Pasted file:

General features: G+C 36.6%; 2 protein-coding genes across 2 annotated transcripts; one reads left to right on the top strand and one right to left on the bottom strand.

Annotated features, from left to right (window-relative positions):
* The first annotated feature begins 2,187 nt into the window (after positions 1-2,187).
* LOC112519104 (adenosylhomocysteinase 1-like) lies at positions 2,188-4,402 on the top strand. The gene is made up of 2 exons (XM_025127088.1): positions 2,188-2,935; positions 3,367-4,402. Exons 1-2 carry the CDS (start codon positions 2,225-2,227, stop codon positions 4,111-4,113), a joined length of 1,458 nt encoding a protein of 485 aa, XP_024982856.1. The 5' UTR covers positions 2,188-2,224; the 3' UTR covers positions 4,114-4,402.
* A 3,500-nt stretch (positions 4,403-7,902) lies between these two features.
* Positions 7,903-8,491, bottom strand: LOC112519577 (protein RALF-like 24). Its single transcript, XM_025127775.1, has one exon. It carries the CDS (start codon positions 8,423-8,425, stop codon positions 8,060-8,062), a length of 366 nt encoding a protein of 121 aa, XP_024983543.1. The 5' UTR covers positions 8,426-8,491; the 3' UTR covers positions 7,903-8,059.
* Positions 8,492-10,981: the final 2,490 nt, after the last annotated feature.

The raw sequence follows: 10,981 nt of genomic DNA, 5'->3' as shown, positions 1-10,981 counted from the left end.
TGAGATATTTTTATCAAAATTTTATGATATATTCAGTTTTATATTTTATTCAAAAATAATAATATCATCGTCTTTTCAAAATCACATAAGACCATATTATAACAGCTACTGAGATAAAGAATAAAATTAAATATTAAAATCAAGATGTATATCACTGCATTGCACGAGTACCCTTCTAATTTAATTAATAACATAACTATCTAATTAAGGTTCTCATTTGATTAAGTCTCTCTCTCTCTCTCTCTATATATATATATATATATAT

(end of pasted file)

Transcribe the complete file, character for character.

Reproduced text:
General features: G+C 36.6%; 2 protein-coding genes across 2 annotated transcripts; one reads left to right on the top strand and one right to left on the bottom strand.

Annotated features, from left to right (window-relative positions):
* The first annotated feature begins 2,187 nt into the window (after positions 1-2,187).
* LOC112519104 (adenosylhomocysteinase 1-like) lies at positions 2,188-4,402 on the top strand. The gene is made up of 2 exons (XM_025127088.1): positions 2,188-2,935; positions 3,367-4,402. Exons 1-2 carry the CDS (start codon positions 2,225-2,227, stop codon positions 4,111-4,113), a joined length of 1,458 nt encoding a protein of 485 aa, XP_024982856.1. The 5' UTR covers positions 2,188-2,224; the 3' UTR covers positions 4,114-4,402.
* A 3,500-nt stretch (positions 4,403-7,902) lies between these two features.
* Positions 7,903-8,491, bottom strand: LOC112519577 (protein RALF-like 24). Its single transcript, XM_025127775.1, has one exon. It carries the CDS (start codon positions 8,423-8,425, stop codon positions 8,060-8,062), a length of 366 nt encoding a protein of 121 aa, XP_024983543.1. The 5' UTR covers positions 8,426-8,491; the 3' UTR covers positions 7,903-8,059.
* Positions 8,492-10,981: the final 2,490 nt, after the last annotated feature.

The raw sequence follows: 10,981 nt of genomic DNA, 5'->3' as shown, positions 1-10,981 counted from the left end.
TGAGATATTTTTATCAAAATTTTATGATATATTCAGTTTTATATTTTATTCAAAAATAATAATATCATCGTCTTTTCAAAATCACATAAGACCATATTATAACAGCTACTGAGATAAAGAATAAAATTAAATATTAAAATCAAGATGTATATCACTGCATTGCACGAGTACCCTTCTAATTTAATTAATAACATAACTATCTAATTAAGGTTCTCATTTGATTAAGTCTCTCTCTCTCTCTCTCTATATATATATATATATATAT